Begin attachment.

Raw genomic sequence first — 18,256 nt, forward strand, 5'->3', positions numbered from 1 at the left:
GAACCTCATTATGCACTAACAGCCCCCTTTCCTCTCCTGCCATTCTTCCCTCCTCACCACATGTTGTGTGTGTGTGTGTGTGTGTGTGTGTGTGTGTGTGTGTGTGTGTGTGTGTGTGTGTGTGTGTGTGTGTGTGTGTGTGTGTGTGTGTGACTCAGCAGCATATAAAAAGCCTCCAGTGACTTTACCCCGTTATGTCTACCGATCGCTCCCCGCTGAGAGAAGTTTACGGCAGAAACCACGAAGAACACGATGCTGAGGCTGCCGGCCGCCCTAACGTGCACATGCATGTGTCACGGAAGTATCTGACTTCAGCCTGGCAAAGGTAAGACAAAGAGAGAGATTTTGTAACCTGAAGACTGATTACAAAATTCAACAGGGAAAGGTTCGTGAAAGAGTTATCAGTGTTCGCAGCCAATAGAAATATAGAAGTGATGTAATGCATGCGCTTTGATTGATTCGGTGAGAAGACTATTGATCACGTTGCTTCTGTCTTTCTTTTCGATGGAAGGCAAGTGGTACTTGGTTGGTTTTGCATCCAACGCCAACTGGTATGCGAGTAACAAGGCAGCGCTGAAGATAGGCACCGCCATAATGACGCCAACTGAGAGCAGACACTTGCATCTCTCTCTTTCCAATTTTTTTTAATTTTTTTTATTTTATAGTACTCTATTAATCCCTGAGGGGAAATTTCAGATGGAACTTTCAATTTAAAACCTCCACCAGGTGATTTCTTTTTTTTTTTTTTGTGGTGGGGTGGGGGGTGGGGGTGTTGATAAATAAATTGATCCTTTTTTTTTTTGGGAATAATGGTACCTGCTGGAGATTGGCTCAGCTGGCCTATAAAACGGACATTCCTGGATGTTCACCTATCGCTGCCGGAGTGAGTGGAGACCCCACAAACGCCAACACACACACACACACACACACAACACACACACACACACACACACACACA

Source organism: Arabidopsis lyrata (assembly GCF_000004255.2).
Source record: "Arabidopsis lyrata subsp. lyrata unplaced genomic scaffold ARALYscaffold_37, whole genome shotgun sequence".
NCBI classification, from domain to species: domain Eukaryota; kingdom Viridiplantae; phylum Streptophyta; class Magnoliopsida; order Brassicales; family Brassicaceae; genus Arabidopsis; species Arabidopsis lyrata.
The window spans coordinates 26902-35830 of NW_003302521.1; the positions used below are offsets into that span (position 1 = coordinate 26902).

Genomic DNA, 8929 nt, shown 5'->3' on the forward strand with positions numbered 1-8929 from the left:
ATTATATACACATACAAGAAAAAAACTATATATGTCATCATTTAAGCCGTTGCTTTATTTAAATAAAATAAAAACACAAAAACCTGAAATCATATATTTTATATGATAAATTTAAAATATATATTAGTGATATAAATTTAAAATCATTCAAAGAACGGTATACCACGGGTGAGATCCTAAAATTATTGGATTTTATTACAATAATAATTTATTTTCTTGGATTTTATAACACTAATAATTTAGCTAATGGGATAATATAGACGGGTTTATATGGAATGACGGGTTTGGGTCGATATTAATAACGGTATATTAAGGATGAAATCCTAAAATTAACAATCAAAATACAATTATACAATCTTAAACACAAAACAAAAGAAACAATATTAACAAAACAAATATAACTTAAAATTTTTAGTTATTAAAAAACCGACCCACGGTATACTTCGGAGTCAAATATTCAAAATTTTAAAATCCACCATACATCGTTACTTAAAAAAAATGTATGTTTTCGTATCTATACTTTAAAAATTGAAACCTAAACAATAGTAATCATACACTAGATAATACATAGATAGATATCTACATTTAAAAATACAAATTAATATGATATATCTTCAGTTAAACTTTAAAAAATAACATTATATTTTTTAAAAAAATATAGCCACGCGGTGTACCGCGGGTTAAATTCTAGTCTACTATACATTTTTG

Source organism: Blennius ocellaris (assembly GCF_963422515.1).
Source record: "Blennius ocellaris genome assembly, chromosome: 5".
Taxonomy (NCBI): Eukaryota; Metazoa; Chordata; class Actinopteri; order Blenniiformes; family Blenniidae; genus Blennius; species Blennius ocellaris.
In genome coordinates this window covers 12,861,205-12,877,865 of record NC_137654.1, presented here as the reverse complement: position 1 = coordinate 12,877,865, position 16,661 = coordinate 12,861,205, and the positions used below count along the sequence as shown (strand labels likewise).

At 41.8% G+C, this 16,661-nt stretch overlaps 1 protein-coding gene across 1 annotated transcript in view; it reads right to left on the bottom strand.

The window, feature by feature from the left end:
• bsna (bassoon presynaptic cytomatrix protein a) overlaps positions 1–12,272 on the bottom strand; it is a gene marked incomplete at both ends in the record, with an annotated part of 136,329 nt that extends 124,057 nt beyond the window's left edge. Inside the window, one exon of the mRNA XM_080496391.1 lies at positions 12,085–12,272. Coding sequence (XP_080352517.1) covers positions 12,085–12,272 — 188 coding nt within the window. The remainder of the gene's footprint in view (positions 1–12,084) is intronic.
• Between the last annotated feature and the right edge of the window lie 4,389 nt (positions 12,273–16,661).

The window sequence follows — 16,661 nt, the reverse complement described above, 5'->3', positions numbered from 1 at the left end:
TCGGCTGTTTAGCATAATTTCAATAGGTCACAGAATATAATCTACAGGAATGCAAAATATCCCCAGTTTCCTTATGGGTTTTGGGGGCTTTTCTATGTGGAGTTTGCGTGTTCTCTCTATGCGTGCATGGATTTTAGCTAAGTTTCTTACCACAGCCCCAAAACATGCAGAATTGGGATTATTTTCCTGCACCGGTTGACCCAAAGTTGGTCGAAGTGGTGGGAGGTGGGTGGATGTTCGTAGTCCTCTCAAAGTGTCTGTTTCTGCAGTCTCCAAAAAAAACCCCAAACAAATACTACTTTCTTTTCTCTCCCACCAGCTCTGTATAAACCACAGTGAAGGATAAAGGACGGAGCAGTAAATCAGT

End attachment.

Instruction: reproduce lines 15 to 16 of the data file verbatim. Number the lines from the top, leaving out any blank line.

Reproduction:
• bsna (bassoon presynaptic cytomatrix protein a) overlaps positions 1–12,272 on the bottom strand; it is a gene marked incomplete at both ends in the record, with an annotated part of 136,329 nt that extends 124,057 nt beyond the window's left edge. Inside the window, one exon of the mRNA XM_080496391.1 lies at positions 12,085–12,272. Coding sequence (XP_080352517.1) covers positions 12,085–12,272 — 188 coding nt within the window. The remainder of the gene's footprint in view (positions 1–12,084) is intronic.
• Between the last annotated feature and the right edge of the window lie 4,389 nt (positions 12,273–16,661).